The earliest evidence of glazed brick is the discovery in the Elamite Temple at Chogha Zanbil, dated to the 13th century BC.
Early Islamic mosaics in Persia consist mainly of geometric decorations in mosques and mausoleums made of glazed brick. Seyed Mosque in Isfahan (1122 AD), Dome of Maraqeh (1147 AD) and the Jame Mosque of Gonabad (1212 AD) are among the finest examples.
The golden age of Persian tile work began during the reign of the Timurid Empire. However, the mosaic was not limited to flat areas. Jame Mosque in Yazd (1324-1365 AD) and Goharshad Mosque (1418 AD) are prominent examples of brick and tile mosaics of interiors and external surfaces of domes.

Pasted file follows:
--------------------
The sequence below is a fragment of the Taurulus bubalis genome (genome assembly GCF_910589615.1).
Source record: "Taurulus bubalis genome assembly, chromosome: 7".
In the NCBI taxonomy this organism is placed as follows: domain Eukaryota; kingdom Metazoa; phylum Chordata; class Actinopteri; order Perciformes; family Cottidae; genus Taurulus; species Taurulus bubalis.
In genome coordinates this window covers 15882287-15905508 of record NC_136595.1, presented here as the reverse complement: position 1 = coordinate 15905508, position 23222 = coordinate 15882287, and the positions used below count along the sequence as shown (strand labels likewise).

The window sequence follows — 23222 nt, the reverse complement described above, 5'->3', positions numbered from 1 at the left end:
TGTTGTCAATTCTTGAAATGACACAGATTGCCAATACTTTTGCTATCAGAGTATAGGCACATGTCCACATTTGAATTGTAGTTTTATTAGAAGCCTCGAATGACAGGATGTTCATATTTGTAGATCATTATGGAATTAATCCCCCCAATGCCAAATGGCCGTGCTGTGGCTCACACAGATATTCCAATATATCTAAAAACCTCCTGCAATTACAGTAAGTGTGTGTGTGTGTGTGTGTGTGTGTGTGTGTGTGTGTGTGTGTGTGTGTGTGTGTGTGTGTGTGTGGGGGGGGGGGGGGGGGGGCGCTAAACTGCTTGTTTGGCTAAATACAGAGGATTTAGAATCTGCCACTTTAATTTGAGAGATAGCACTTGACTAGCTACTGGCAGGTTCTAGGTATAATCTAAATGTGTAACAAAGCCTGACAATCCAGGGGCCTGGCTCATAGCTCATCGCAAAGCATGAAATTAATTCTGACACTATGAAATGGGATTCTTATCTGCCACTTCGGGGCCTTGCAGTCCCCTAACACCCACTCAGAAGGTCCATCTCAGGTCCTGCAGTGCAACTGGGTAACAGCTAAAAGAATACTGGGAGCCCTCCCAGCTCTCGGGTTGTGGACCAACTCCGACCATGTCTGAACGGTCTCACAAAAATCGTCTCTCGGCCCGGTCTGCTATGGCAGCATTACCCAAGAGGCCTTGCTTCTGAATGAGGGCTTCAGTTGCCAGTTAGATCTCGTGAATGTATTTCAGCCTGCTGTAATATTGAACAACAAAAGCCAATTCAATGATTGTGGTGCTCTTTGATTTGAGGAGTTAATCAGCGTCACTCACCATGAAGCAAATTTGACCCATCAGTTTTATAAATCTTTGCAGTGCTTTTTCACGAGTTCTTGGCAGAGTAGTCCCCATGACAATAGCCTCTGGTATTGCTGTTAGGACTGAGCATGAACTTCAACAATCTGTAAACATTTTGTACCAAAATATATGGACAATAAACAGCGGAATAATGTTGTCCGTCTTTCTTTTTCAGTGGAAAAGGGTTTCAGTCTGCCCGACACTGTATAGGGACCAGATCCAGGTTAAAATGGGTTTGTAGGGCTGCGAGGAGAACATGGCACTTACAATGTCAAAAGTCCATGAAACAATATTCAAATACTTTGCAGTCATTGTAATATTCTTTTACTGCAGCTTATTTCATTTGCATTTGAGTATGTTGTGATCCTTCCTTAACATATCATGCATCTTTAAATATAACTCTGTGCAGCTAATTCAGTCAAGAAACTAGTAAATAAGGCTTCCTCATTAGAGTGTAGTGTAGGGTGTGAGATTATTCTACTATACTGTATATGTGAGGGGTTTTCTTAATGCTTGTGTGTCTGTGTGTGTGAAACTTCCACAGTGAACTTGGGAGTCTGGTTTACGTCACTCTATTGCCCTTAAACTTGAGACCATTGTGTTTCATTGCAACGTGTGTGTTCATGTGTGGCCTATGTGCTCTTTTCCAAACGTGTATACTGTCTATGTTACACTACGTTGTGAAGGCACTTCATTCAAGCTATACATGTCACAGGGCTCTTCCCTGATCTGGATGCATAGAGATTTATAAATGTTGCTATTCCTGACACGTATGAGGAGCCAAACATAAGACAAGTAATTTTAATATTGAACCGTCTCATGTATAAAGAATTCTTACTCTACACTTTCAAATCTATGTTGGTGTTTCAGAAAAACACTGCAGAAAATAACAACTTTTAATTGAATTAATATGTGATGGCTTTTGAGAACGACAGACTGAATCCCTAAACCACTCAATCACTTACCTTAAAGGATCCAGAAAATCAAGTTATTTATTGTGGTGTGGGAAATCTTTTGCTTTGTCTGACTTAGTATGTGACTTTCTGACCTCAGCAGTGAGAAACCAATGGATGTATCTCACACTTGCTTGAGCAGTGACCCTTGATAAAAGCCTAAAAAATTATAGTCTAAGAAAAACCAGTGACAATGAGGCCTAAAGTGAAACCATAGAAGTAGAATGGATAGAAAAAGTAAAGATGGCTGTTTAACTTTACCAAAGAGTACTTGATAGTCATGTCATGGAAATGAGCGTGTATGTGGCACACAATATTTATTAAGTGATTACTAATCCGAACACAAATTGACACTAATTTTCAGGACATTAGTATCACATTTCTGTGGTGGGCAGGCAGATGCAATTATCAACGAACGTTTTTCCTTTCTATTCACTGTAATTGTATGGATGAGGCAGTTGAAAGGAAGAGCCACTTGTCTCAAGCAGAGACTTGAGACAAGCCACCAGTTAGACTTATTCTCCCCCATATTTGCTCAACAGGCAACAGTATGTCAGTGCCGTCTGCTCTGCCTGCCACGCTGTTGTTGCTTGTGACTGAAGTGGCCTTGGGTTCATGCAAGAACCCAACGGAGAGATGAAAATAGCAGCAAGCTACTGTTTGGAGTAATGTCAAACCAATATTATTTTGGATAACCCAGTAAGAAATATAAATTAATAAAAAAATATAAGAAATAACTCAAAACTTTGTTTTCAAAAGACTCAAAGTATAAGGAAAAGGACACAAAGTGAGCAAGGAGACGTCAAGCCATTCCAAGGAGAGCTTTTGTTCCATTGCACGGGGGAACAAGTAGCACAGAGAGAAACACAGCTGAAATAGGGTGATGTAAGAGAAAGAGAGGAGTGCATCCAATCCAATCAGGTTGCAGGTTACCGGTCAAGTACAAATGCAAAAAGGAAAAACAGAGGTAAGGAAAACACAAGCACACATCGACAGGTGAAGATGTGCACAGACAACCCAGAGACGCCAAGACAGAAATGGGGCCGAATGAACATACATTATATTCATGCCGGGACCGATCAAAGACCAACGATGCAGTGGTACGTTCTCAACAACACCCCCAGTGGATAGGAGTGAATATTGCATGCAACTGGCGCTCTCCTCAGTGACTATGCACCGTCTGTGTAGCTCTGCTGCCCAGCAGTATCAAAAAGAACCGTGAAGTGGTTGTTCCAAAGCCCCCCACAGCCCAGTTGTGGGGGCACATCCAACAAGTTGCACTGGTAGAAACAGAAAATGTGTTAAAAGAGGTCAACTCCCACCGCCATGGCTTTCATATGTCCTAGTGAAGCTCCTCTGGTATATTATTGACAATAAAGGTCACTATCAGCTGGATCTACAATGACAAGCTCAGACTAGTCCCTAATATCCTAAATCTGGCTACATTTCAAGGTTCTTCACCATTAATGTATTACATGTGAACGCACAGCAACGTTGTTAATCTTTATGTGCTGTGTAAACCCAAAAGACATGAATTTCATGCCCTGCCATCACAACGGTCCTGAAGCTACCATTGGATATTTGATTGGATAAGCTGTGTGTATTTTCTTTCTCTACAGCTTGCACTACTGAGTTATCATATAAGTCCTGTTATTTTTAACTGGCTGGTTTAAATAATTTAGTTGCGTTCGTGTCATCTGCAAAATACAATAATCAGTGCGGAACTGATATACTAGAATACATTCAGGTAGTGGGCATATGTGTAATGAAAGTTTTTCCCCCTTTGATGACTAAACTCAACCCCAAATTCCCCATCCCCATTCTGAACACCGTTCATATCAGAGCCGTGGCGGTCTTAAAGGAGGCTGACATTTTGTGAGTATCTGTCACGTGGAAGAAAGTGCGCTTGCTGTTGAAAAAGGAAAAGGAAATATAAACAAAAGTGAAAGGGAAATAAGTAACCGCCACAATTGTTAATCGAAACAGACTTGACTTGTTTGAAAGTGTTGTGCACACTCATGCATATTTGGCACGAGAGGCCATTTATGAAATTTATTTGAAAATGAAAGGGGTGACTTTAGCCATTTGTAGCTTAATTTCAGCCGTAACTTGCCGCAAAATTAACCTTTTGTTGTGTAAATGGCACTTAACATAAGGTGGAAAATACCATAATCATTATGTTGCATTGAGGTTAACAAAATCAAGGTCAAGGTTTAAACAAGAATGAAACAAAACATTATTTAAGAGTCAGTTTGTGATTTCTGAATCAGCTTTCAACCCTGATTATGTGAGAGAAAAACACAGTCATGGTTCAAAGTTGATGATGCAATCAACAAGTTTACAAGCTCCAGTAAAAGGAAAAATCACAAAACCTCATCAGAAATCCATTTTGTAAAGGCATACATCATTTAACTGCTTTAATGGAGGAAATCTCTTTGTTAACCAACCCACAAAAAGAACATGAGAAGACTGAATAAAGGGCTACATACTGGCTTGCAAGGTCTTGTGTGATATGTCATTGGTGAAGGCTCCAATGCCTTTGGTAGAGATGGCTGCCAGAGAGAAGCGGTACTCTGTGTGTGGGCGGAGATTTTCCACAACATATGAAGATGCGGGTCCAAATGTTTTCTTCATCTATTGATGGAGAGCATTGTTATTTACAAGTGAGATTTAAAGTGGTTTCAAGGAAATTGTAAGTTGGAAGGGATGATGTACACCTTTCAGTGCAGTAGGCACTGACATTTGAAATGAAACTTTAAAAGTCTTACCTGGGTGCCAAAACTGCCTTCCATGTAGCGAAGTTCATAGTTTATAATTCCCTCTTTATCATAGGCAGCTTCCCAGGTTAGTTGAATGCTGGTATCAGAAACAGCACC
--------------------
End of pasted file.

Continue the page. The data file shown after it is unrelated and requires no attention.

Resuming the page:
Mihrabs, being the focus point of mosques, were usually the places where the most sophisticated tile work was placed. The 14th century Mihrab at Masjed-e Imam in Isfahan is an outstanding example of the aesthetic union between the Islamic calligrapher's art and abstract ornament. The pointed arc, framing the mihrab's niche, bears an inscription in Kufic script used in a 9th-century Quran.
One of the best-known architectural masterpieces of Iran is the Shah Mosque in Isfahan from the 17th century. Its dome is a prime example of tile mosaic and its winter praying hall houses one of the finest ensembles of cuerda seca tiles in the world. Wide variety of tiles had to be manufactured in order to cover complex forms of the hall with consistent mosaic patterns. The result was a technological triumph as well as a dazzling display of abstract ornament.